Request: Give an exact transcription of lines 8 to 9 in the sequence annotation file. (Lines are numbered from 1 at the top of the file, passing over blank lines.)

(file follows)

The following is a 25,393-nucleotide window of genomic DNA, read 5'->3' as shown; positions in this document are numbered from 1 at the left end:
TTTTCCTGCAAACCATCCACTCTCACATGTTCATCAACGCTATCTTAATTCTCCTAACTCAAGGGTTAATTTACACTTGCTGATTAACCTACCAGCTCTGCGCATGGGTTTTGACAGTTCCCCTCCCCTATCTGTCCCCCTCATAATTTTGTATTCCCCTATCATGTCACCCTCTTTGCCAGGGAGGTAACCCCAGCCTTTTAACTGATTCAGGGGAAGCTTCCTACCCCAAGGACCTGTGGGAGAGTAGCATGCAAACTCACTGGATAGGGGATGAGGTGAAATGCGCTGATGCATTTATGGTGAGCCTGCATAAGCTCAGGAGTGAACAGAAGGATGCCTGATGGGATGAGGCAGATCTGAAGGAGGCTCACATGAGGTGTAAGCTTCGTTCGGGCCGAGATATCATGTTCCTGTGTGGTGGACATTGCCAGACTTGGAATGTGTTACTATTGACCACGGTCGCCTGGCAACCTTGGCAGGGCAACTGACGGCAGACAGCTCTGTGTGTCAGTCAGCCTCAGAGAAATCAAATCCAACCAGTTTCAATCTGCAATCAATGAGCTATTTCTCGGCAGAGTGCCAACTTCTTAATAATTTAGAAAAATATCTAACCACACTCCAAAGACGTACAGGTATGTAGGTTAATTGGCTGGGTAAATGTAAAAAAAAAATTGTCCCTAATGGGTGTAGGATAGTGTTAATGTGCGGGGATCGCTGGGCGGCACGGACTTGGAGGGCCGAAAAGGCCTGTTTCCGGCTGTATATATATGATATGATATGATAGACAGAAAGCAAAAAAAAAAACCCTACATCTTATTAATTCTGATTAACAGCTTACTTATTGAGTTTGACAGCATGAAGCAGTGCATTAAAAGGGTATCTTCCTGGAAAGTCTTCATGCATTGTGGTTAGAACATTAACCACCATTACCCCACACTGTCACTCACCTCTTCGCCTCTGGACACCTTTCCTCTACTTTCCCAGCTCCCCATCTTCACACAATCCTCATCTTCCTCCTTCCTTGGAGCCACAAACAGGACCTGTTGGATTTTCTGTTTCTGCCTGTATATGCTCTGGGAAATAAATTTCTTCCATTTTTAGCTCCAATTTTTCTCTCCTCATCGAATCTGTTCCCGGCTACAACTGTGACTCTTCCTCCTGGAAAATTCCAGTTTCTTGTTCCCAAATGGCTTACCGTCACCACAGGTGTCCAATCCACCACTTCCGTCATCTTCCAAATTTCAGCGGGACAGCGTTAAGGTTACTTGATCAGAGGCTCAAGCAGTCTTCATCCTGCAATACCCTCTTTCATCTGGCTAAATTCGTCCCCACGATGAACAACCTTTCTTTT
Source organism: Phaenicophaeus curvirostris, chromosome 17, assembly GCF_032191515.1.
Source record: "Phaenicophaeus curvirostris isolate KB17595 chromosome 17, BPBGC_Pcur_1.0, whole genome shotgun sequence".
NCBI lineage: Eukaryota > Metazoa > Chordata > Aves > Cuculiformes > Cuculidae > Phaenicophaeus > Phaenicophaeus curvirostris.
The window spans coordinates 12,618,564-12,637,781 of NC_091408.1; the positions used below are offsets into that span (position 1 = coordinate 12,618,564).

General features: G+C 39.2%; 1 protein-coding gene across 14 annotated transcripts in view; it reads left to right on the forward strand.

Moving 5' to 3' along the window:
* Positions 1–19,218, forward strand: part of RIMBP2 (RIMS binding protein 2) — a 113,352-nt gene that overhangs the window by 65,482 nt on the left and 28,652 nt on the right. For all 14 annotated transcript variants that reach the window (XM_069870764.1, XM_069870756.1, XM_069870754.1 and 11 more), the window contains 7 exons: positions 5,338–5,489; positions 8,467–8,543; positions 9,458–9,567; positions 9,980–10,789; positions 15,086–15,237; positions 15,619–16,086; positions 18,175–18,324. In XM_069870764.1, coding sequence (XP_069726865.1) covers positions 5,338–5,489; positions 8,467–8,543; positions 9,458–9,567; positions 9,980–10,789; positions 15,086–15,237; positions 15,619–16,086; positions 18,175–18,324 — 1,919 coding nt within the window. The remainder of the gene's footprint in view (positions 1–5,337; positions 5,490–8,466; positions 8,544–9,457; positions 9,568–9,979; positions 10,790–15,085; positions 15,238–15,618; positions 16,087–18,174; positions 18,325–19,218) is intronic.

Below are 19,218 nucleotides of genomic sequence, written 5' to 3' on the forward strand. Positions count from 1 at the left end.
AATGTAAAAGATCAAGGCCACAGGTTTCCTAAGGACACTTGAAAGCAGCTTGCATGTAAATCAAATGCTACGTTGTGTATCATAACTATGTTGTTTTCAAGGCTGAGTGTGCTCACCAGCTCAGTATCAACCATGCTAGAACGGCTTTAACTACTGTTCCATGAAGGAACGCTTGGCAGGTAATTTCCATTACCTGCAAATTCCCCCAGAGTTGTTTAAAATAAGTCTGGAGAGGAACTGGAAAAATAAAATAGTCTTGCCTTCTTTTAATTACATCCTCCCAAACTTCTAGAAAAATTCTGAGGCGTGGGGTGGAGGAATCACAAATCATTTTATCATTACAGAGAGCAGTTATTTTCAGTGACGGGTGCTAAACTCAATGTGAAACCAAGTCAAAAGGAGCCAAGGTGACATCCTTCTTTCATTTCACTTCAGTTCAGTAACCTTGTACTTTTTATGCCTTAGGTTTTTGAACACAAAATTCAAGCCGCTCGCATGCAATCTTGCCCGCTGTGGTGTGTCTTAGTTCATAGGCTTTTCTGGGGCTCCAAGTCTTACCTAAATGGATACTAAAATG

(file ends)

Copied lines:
Moving 5' to 3' along the window:
* Positions 1–19,218, forward strand: part of RIMBP2 (RIMS binding protein 2) — a 113,352-nt gene that overhangs the window by 65,482 nt on the left and 28,652 nt on the right. For all 14 annotated transcript variants that reach the window (XM_069870764.1, XM_069870756.1, XM_069870754.1 and 11 more), the window contains 7 exons: positions 5,338–5,489; positions 8,467–8,543; positions 9,458–9,567; positions 9,980–10,789; positions 15,086–15,237; positions 15,619–16,086; positions 18,175–18,324. In XM_069870764.1, coding sequence (XP_069726865.1) covers positions 5,338–5,489; positions 8,467–8,543; positions 9,458–9,567; positions 9,980–10,789; positions 15,086–15,237; positions 15,619–16,086; positions 18,175–18,324 — 1,919 coding nt within the window. The remainder of the gene's footprint in view (positions 1–5,337; positions 5,490–8,466; positions 8,544–9,457; positions 9,568–9,979; positions 10,790–15,085; positions 15,238–15,618; positions 16,087–18,174; positions 18,325–19,218) is intronic.